Video Face Recognition System Enabling Real-time Surveillance
The recent sharp increase in terrorist attacks has made the security of public facilities such as airports, restaurants and hotel lobbies a global issue. The face image in a passport is an only data to be used for personal authentication worldwide, regardless of nationality. In addition, the face image recognition offers a unique advantage compared to other personal authentication technologies because it enables to authenticate people from a distant location such as personal identification through surveillance cameras. NEC joined the Face Recognition Vendor Tests of the U.S. National Institute of Standards and Technology (NIST) in 2009 and gained the top ranking three times consecutively. This paper introduces the NEC video face recognition technology for use in video surveillance.
A sharp increase in crime on a worldwide scale has increased the opportunities for using the face recognition technology. As shown in Fig. 1, NEC started R&D into face recognition technology in 1989 and commercialized the face recognition engine “NeoFace” in 2002. Since then, we joined the Face Recognition Vendor Tests of the U.S. National Institute of Standards and Technology (NIST) held in 20091), 20102) and 20133) and gained the world-top ranking in three consecutive test years. Our products have already been adopted in more than 100 systems by forty countries worldwide. These include those of the world’s major organizations such as New York JFK Airport, Australian governmental institutions and major Brazilian airports4). Featuring both high convenience and high authentication accuracy, our face recognition technology is actively expanding the situations of use, e.g., it was used at 50 music concerts and sports events in Japan in 2015 for audiences5) (Fig. 2), numbering more than 300,000.
For face recognition surveillance purposes, we released a product named “NeoFace Watch” in 20126). Fig. 3 shows typical scenarios of face recognition systems for surveillance purposes. This technology makes it possible to find each person registered in the system in video images shot in various situations including in a passageway, elevator and staircase. The wide variety of usages for which it can be applied include scenarios such as crime investigation, the straying of children and dementia patients.
Below in section 2 we describe the video face recognition technology proposed by NEC. In section 3 we go on to report on the results of recognition performance evaluation using low-resolution images that were conducted at the NIST. We then introduce some actual examples of applications in section 4, before presenting a short conclusion to the paper.
2.Introducing the Video Face Recognition Technology
Fig. 4 shows the video face recognition processing flow. The system first detects a face part in a captured image, and then extracts feature points in the face, including the pupils, subnasal points and mouth corners. Finally, the system extracts the face feature quantity, matches it with the feature quantity data registered in a database and identifies a person as one of the registered persons with a degree of resemblance higher than a certain threshold level.
The following subsections discuss details of each technology (Fig. 5)7).
2.1 Face Detection Technology
For face detection, rectangular areas that match the face are extracted by sequentially searching face areas, starting from the edge of the image. The Generalized Learning Vector Quantization algorithm, which is based on the NEC-original pattern recognition technique called the Minimum Classification Error criterion, is used to recognize whether areas are of face areas or not. This procedure enables a fast and accurate face detection function.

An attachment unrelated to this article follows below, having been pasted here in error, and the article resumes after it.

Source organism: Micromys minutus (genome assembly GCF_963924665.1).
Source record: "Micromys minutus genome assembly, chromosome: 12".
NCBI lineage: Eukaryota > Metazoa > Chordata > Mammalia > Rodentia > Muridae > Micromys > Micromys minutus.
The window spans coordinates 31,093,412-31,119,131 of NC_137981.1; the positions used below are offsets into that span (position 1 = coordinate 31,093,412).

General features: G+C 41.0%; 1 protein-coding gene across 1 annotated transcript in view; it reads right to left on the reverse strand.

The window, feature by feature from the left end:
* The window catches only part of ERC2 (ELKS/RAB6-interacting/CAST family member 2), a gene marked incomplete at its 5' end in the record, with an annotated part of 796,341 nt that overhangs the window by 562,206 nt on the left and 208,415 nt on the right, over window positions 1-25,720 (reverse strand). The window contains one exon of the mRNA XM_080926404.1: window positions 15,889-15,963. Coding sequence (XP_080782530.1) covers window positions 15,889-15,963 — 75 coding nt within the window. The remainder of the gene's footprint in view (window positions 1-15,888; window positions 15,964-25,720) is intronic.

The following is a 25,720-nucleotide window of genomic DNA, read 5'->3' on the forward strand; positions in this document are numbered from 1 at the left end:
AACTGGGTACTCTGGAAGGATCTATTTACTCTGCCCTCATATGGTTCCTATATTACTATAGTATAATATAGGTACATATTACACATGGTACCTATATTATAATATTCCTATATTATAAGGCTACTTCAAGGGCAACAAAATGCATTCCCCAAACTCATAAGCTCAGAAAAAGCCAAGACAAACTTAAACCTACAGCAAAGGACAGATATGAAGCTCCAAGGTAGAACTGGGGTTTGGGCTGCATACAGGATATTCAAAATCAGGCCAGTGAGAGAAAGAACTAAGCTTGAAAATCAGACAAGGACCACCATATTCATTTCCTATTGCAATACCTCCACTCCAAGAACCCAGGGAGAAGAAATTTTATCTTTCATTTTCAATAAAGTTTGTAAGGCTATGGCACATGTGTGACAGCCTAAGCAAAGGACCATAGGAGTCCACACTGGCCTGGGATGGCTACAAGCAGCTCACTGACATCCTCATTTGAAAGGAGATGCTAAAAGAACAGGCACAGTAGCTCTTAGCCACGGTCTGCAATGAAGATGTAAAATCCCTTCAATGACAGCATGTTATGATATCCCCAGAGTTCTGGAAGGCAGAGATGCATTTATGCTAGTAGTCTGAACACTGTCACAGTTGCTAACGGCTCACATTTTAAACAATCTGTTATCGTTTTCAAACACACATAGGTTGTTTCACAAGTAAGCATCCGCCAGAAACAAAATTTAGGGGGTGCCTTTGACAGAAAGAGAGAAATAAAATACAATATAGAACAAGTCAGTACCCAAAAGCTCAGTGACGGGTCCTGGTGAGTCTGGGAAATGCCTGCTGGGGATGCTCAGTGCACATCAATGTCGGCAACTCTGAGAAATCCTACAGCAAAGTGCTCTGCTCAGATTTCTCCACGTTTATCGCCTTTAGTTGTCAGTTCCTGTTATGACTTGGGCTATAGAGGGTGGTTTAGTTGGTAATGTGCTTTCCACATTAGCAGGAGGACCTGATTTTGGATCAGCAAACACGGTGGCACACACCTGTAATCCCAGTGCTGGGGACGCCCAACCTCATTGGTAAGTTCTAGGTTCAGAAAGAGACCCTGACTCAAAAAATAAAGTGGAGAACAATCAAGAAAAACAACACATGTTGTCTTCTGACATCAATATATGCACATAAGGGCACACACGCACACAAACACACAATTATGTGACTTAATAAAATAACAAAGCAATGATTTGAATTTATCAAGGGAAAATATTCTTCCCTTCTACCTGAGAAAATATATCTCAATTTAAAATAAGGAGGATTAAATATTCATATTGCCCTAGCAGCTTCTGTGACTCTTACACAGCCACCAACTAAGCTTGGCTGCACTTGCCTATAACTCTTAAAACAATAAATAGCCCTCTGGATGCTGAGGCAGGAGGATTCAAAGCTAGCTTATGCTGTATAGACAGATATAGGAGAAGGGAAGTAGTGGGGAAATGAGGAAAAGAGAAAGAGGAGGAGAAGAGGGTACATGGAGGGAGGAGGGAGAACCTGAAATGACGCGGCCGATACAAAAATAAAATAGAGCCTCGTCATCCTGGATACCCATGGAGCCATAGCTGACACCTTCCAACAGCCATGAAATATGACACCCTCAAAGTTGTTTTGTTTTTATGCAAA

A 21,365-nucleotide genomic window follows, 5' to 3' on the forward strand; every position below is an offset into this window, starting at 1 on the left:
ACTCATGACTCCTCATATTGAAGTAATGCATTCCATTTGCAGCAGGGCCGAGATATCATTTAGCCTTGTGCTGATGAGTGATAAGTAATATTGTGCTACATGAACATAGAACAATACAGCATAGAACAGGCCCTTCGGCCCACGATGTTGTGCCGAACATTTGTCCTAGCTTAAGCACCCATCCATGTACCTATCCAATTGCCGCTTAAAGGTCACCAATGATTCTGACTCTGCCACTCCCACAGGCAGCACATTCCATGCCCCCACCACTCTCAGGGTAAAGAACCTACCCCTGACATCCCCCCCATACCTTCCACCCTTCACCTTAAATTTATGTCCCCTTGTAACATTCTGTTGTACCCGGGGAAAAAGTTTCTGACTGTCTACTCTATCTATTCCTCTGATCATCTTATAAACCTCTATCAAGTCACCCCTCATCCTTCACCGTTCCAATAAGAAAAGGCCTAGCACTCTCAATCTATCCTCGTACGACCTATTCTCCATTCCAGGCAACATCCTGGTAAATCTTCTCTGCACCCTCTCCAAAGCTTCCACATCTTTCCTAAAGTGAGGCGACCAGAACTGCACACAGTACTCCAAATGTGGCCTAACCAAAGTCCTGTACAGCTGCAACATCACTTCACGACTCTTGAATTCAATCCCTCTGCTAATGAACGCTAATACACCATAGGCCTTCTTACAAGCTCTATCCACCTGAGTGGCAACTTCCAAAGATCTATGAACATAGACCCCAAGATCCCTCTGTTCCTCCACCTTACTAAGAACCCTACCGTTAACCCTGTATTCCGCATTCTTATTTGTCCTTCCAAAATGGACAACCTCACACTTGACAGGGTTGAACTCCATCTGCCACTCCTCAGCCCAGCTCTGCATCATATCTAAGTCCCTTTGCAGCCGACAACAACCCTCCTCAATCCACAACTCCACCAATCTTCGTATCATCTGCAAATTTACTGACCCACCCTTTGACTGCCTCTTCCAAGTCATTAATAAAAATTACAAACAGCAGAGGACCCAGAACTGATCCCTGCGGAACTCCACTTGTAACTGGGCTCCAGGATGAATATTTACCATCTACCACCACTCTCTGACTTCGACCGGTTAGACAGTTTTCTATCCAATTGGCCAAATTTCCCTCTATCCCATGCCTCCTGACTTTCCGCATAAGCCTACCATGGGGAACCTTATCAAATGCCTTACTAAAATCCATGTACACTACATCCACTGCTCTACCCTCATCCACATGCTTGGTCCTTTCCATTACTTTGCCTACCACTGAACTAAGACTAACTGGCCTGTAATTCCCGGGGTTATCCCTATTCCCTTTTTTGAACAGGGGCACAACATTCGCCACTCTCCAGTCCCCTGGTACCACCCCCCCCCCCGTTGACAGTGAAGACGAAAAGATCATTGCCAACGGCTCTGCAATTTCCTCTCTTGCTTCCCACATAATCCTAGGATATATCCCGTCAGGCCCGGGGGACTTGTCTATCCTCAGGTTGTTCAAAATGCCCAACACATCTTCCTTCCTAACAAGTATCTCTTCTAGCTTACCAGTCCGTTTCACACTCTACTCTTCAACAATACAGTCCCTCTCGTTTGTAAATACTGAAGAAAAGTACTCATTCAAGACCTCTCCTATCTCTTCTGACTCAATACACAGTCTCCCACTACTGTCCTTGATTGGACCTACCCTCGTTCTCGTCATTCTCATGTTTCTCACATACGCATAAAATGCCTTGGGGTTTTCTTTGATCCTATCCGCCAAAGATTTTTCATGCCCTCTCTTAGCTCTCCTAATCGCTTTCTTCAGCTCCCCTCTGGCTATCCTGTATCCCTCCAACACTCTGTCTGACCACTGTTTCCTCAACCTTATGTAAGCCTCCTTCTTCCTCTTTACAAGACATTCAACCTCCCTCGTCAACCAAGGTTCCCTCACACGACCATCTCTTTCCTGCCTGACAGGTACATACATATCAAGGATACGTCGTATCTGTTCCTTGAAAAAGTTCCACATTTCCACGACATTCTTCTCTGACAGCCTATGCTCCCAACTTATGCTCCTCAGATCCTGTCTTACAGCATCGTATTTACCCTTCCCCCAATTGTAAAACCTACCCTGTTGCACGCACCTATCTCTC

2.2 Feature Point Extraction Technology
The feature point extraction technology finds the positions of face feature points such as a pupil, subnasal point and corner of the mouth. Brightness patterns around the feature are used to find the optimum position, while at the same time a facial shape model is used to constrain the alignment of features, thereby enabling precise estimation of their positions.
2.3 Face Matching Technology
In order to identify whether or not the person with the captured face image is a registered person, the face matching process normalizes the face position using the obtained feature points. The captured face image and the candidate image are then collated. After extracting face features, such as the shapes and tilts of eyes and nose, the optimum feature for identifying the person is selected using the multi-dimensional feature recognition method. This procedure enables a robust personal identification solution that is unaffected by changes due to aging or other factors.
3.Results of Performance Evaluation with Low-Resolution Face Images
What is important for the implementation of the face collation used for surveillance purposes is the possibility of collation using low-resolution images. When the person is in a position close to the surveillance camera as shown in Fig. 6, the collation is easy because a face image with high resolution can be captured. However, when the person is closer to the camera, collation becomes difficult because the elevation angle increases and the face is often hidden by a large area due to the hair coming over the face. In addition, from a practical viewpoint also, the area covered by each camera is narrowed so that this layout is unsuitable for surveillance purposes. On the other hand, when a person is at a certain distance from the surveillance camera, the elevation angle decreases so the face can be captured from a more or less frontal direction. As the area covered by each camera increases, this aspect is effective for surveillance. However, the fact that the captured face image has low resolution requires the face collation technology to adopt suitable countermeasures. In other words, when the low-resolution face collation technology can be implemented at a practical level the advance toward the realization of effective face recognition for surveillance is enabled.